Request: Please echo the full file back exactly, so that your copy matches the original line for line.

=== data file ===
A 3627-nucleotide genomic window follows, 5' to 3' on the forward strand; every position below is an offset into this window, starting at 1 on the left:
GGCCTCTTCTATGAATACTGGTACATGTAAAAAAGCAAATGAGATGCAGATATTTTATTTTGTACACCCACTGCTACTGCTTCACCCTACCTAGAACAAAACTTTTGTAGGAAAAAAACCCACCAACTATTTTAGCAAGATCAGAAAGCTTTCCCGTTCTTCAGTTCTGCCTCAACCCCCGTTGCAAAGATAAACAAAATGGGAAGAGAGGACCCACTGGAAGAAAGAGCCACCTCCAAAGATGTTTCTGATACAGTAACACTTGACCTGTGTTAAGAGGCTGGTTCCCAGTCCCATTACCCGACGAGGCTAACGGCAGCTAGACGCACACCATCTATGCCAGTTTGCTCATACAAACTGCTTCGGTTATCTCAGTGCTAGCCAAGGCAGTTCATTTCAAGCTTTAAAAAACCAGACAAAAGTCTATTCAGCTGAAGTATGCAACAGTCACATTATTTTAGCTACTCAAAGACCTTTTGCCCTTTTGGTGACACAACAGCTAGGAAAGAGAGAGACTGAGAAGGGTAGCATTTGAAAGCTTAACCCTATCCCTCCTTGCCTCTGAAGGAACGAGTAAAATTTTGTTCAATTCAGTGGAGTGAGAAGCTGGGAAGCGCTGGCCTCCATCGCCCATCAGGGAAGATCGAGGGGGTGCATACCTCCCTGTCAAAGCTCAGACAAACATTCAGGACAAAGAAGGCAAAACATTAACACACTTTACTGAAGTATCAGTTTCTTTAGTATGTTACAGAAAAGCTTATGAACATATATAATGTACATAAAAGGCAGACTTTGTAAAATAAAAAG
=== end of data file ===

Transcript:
A 3627-nucleotide genomic window follows, 5' to 3' on the forward strand; every position below is an offset into this window, starting at 1 on the left:
GGCCTCTTCTATGAATACTGGTACATGTAAAAAAGCAAATGAGATGCAGATATTTTATTTTGTACACCCACTGCTACTGCTTCACCCTACCTAGAACAAAACTTTTGTAGGAAAAAAACCCACCAACTATTTTAGCAAGATCAGAAAGCTTTCCCGTTCTTCAGTTCTGCCTCAACCCCCGTTGCAAAGATAAACAAAATGGGAAGAGAGGACCCACTGGAAGAAAGAGCCACCTCCAAAGATGTTTCTGATACAGTAACACTTGACCTGTGTTAAGAGGCTGGTTCCCAGTCCCATTACCCGACGAGGCTAACGGCAGCTAGACGCACACCATCTATGCCAGTTTGCTCATACAAACTGCTTCGGTTATCTCAGTGCTAGCCAAGGCAGTTCATTTCAAGCTTTAAAAAACCAGACAAAAGTCTATTCAGCTGAAGTATGCAACAGTCACATTATTTTAGCTACTCAAAGACCTTTTGCCCTTTTGGTGACACAACAGCTAGGAAAGAGAGAGACTGAGAAGGGTAGCATTTGAAAGCTTAACCCTATCCCTCCTTGCCTCTGAAGGAACGAGTAAAATTTTGTTCAATTCAGTGGAGTGAGAAGCTGGGAAGCGCTGGCCTCCATCGCCCATCAGGGAAGATCGAGGGGGTGCATACCTCCCTGTCAAAGCTCAGACAAACATTCAGGACAAAGAAGGCAAAACATTAACACACTTTACTGAAGTATCAGTTTCTTTAGTATGTTACAGAAAAGCTTATGAACATATATAATGTACATAAAAGGCAGACTTTGTAAAATAAAAAG